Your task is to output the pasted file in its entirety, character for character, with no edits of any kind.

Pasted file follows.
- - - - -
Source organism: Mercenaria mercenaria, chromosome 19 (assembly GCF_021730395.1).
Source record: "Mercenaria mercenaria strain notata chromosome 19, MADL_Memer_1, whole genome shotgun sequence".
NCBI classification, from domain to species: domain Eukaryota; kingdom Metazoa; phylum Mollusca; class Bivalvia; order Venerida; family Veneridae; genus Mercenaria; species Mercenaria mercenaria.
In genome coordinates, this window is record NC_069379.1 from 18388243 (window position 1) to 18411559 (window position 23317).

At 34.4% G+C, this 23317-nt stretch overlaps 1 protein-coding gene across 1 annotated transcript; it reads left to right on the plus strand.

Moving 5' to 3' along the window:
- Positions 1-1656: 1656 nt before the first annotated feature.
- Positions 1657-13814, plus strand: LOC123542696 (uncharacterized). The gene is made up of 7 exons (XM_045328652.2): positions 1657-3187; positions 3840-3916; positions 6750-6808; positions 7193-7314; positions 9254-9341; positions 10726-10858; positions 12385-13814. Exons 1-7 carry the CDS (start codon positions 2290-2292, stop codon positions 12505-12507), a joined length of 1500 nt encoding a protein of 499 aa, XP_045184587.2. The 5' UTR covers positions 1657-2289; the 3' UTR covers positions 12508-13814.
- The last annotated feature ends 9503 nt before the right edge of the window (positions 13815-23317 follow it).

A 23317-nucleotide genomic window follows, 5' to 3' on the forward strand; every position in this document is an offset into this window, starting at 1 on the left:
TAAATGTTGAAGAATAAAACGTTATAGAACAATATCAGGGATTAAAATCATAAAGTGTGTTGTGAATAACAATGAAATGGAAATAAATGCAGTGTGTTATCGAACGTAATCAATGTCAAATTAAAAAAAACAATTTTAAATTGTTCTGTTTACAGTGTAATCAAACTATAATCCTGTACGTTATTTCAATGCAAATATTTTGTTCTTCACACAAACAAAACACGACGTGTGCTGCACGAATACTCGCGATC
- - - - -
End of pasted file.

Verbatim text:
Source organism: Mercenaria mercenaria, chromosome 19 (assembly GCF_021730395.1).
Source record: "Mercenaria mercenaria strain notata chromosome 19, MADL_Memer_1, whole genome shotgun sequence".
NCBI classification, from domain to species: domain Eukaryota; kingdom Metazoa; phylum Mollusca; class Bivalvia; order Venerida; family Veneridae; genus Mercenaria; species Mercenaria mercenaria.
In genome coordinates, this window is record NC_069379.1 from 18388243 (window position 1) to 18411559 (window position 23317).

At 34.4% G+C, this 23317-nt stretch overlaps 1 protein-coding gene across 1 annotated transcript; it reads left to right on the plus strand.

Moving 5' to 3' along the window:
- Positions 1-1656: 1656 nt before the first annotated feature.
- Positions 1657-13814, plus strand: LOC123542696 (uncharacterized). The gene is made up of 7 exons (XM_045328652.2): positions 1657-3187; positions 3840-3916; positions 6750-6808; positions 7193-7314; positions 9254-9341; positions 10726-10858; positions 12385-13814. Exons 1-7 carry the CDS (start codon positions 2290-2292, stop codon positions 12505-12507), a joined length of 1500 nt encoding a protein of 499 aa, XP_045184587.2. The 5' UTR covers positions 1657-2289; the 3' UTR covers positions 12508-13814.
- The last annotated feature ends 9503 nt before the right edge of the window (positions 13815-23317 follow it).

A 23317-nucleotide genomic window follows, 5' to 3' on the forward strand; every position in this document is an offset into this window, starting at 1 on the left:
TAAATGTTGAAGAATAAAACGTTATAGAACAATATCAGGGATTAAAATCATAAAGTGTGTTGTGAATAACAATGAAATGGAAATAAATGCAGTGTGTTATCGAACGTAATCAATGTCAAATTAAAAAAAACAATTTTAAATTGTTCTGTTTACAGTGTAATCAAACTATAATCCTGTACGTTATTTCAATGCAAATATTTTGTTCTTCACACAAACAAAACACGACGTGTGCTGCACGAATACTCGCGATC